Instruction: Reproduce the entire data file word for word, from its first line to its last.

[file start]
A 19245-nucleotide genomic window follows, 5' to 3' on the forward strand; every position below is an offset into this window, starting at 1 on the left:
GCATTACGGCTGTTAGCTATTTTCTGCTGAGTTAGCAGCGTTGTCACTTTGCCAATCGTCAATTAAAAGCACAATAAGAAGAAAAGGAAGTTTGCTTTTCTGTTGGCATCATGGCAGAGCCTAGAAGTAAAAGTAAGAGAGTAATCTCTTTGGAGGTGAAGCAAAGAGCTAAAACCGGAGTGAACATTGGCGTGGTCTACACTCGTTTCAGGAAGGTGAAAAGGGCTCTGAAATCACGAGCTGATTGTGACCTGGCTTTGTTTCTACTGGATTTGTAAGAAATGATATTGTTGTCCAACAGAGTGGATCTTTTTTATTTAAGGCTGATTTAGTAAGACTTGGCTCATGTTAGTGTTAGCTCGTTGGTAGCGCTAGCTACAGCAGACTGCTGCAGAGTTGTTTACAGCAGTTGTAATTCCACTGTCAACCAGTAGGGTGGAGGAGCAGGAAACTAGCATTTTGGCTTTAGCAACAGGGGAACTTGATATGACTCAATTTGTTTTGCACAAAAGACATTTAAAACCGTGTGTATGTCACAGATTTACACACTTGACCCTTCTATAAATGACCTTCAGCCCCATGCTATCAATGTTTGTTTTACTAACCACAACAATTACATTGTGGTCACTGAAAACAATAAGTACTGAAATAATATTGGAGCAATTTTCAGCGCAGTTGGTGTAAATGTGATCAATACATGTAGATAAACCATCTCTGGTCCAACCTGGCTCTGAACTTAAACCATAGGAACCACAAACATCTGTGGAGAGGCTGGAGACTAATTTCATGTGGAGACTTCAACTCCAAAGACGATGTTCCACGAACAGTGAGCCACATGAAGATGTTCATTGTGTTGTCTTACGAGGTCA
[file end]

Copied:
A 19245-nucleotide genomic window follows, 5' to 3' on the forward strand; every position below is an offset into this window, starting at 1 on the left:
GCATTACGGCTGTTAGCTATTTTCTGCTGAGTTAGCAGCGTTGTCACTTTGCCAATCGTCAATTAAAAGCACAATAAGAAGAAAAGGAAGTTTGCTTTTCTGTTGGCATCATGGCAGAGCCTAGAAGTAAAAGTAAGAGAGTAATCTCTTTGGAGGTGAAGCAAAGAGCTAAAACCGGAGTGAACATTGGCGTGGTCTACACTCGTTTCAGGAAGGTGAAAAGGGCTCTGAAATCACGAGCTGATTGTGACCTGGCTTTGTTTCTACTGGATTTGTAAGAAATGATATTGTTGTCCAACAGAGTGGATCTTTTTTATTTAAGGCTGATTTAGTAAGACTTGGCTCATGTTAGTGTTAGCTCGTTGGTAGCGCTAGCTACAGCAGACTGCTGCAGAGTTGTTTACAGCAGTTGTAATTCCACTGTCAACCAGTAGGGTGGAGGAGCAGGAAACTAGCATTTTGGCTTTAGCAACAGGGGAACTTGATATGACTCAATTTGTTTTGCACAAAAGACATTTAAAACCGTGTGTATGTCACAGATTTACACACTTGACCCTTCTATAAATGACCTTCAGCCCCATGCTATCAATGTTTGTTTTACTAACCACAACAATTACATTGTGGTCACTGAAAACAATAAGTACTGAAATAATATTGGAGCAATTTTCAGCGCAGTTGGTGTAAATGTGATCAATACATGTAGATAAACCATCTCTGGTCCAACCTGGCTCTGAACTTAAACCATAGGAACCACAAACATCTGTGGAGAGGCTGGAGACTAATTTCATGTGGAGACTTCAACTCCAAAGACGATGTTCCACGAACAGTGAGCCACATGAAGATGTTCATTGTGTTGTCTTACGAGGTCA